What do you thinks of the list in general – is it a good thing?

The awards only started 10 years ago and they have already become one of the most important reference points for food lovers. They’ve also made London a gastronomic centre – every year, all eyes are on London as the list is announced. I don’t think the founders knew what they were getting themselves into – and how big it was going to be.

The 50 Best has been a breath of fresh air for gastronomy that has changed the dynamic – the judges agree on the most influential restaurants in the world, and that has a huge impact on the sector. I’m very proud that Mugaritz has featured in the list for seven years.

Could Mugaritz be number one this year?

I honestly have no idea: there have been no clues; only rumours. And rumours are like opinion polls before an election – they rarely reflect how people vote. I can only tell you for certain that el Bulli won’t be on the list!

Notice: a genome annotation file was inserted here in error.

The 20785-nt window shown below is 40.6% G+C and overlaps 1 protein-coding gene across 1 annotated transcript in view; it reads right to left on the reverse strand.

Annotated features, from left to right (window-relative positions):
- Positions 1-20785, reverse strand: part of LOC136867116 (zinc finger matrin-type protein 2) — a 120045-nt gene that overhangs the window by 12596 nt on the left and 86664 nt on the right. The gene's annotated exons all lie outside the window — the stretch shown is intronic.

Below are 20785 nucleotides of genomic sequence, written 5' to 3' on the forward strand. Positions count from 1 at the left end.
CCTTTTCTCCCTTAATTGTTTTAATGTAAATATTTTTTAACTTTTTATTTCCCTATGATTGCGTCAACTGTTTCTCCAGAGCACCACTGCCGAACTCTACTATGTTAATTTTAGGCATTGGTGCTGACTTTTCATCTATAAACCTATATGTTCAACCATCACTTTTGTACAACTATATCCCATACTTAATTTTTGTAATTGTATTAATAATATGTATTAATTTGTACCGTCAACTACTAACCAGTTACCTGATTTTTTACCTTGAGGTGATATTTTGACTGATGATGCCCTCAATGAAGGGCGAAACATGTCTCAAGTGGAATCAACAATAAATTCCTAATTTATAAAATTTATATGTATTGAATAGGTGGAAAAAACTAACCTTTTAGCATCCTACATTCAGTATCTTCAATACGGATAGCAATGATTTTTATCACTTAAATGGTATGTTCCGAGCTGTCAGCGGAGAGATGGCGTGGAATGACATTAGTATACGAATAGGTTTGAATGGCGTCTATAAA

Noma is a great choice for number one: it does authentic, avant-garde haute cuisine on a grand scale. El Celler de Can Roca also has all the potential to be number one, as do Alinea and Osteria Francescana – they’ll all be number one one day. There are many restaurants that deserve to be at the top. And I won’t deny that I would love Mugaritz to be there one day, too.

Do you think the list influences where most people go out to eat? Or is it just a specialist interest for certain people?

The list has an extraordinary media profile and I think it serves a purpose as a guide for normal people, not just for professionals. For example, I don’t have any idea about architecture, but when I hear about the winner of the Pritzker Prize, I take it as a given that the judges know what they’re doing and that the winner deserves the award. For a person who’s removed from the gastronomic world, the restaurant choices can all appear very exotic – but to me, the Oscars are exotic! The list also stimulates the restaurant industry and gives it the impetus to move forward constantly.